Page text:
Wednesday, April 6, 2011

Protect our Oceans!

Sigh. I've been anticipating this lesson with mixed emotions. I've been talking to the class about the environmental disaster that has become our oceans and how fish and other wildlife are affected by human behaviour.
Prime example:
"A dead gray whale washed ashore on West Seattle's Arroyo Beach last week. In itself, that is not an inherently unusual occurrence: five to ten gray whales die annually in Puget Sound waters, unable to complete the lengthy migration from the lagoons of Baja California, where they breed, to their summer feeding waters north of Alaska. Indeed, that whale was the fourth discovered in the region in a little over a week.

What was especially interesting about this particular whale, however, was its stomach contents. According to a postmortem examination by Cascadia Research:

The animal had more than 50 gallons of largely undigested stomach contents consisting mostly of algae but also a surprising amount of human debris including more than 20 plastic bags, small towels, surgical gloves, sweat pants, plastic pieces, duct tape, and a golf ball." (full article here)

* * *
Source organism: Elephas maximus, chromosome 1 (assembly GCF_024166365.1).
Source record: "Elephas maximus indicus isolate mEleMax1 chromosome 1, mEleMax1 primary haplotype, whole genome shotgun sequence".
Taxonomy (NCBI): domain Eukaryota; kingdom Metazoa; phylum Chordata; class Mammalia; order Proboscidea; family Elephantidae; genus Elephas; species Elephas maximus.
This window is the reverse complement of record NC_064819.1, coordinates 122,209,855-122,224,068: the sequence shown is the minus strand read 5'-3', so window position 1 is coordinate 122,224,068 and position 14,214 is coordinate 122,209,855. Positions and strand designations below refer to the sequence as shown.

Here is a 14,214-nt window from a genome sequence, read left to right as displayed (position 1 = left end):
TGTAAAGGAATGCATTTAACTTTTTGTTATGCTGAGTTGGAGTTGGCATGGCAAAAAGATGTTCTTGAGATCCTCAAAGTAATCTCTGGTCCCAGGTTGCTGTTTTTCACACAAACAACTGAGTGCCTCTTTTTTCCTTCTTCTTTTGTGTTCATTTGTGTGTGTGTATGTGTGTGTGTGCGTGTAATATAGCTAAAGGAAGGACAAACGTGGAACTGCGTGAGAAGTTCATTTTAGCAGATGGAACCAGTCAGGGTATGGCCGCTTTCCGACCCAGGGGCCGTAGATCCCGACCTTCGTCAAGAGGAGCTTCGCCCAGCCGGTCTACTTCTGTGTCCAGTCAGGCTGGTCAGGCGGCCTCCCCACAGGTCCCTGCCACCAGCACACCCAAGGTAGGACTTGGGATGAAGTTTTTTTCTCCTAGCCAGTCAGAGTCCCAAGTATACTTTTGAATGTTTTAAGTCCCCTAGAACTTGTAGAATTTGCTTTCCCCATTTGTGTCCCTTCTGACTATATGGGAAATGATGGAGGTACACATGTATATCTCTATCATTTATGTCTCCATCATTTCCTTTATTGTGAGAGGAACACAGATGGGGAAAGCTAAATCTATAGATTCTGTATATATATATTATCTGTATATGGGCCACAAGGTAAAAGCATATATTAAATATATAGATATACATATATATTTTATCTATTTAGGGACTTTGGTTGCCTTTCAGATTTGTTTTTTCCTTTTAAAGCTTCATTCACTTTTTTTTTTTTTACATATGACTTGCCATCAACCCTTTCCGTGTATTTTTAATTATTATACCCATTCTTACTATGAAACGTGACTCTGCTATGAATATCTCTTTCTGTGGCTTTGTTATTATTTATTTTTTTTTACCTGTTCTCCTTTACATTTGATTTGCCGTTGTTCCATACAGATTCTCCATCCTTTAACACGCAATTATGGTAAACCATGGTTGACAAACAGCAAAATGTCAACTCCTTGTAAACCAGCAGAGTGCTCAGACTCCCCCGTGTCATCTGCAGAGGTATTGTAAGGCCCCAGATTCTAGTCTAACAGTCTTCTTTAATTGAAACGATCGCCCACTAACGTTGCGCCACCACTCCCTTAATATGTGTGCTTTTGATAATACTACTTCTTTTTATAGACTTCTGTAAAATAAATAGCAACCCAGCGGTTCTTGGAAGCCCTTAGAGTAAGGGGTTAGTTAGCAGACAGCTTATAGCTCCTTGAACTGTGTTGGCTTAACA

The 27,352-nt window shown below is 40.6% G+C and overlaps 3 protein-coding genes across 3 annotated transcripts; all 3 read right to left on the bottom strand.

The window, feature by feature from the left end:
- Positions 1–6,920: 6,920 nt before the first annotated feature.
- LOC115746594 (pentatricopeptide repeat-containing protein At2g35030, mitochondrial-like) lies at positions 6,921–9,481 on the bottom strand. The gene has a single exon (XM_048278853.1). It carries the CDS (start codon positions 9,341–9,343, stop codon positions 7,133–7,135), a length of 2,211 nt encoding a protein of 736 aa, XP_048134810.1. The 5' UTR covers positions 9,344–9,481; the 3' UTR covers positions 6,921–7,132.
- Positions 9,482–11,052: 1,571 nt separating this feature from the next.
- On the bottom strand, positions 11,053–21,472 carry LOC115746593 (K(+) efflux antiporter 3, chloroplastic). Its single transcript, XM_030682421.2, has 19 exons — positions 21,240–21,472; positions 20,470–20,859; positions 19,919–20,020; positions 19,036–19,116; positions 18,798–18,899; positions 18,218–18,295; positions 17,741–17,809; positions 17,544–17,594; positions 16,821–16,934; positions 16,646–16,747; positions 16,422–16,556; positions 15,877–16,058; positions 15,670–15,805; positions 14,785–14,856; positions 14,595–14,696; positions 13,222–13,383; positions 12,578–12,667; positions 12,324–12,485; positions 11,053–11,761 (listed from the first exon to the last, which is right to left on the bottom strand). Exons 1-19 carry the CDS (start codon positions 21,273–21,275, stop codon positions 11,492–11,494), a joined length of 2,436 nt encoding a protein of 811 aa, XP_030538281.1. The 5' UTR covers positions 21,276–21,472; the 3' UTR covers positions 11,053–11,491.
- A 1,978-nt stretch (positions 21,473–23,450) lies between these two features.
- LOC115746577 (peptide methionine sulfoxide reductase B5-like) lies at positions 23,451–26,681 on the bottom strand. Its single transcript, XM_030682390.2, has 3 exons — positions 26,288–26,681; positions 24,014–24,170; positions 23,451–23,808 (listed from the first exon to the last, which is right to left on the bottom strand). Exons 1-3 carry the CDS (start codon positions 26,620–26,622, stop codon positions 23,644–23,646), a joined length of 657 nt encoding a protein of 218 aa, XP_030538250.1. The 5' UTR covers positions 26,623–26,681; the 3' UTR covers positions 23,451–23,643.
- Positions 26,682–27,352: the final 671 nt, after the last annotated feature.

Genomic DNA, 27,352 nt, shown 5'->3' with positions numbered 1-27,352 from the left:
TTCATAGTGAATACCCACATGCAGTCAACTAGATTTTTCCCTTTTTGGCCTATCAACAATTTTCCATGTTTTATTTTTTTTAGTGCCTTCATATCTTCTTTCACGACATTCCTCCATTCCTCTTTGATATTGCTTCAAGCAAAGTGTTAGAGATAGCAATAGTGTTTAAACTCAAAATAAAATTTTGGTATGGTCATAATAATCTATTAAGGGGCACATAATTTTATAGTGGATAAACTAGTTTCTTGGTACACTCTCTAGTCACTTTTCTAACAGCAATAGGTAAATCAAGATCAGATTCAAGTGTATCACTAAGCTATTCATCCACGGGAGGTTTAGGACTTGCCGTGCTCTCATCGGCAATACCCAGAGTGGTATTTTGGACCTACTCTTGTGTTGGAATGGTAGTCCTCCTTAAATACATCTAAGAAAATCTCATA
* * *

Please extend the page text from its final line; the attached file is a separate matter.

In browsing some of the eco-friendly lesson plans in the dungeon at the school, I found a cool image of a sort of collage, depicting a fish eating garbage. PERFECT! I thought - high interest, relevant, socially-conscious art, that fits with my theme and will be displayed for Earth Day! And thus I began...

I started by making some oily water with the kids, using my favourite shaving-cream marbling technique on finger-paint paper. This they cut out to make the waves.

Then they painted fish *with open mouths!!

Finally, they glued everything on, and did a great collage of words (I thought representing the rhetoric?! and then bits of "garbage"- I tried to get them to focus on plastics).

Love how this worked, and how we used some recycled material to make it!

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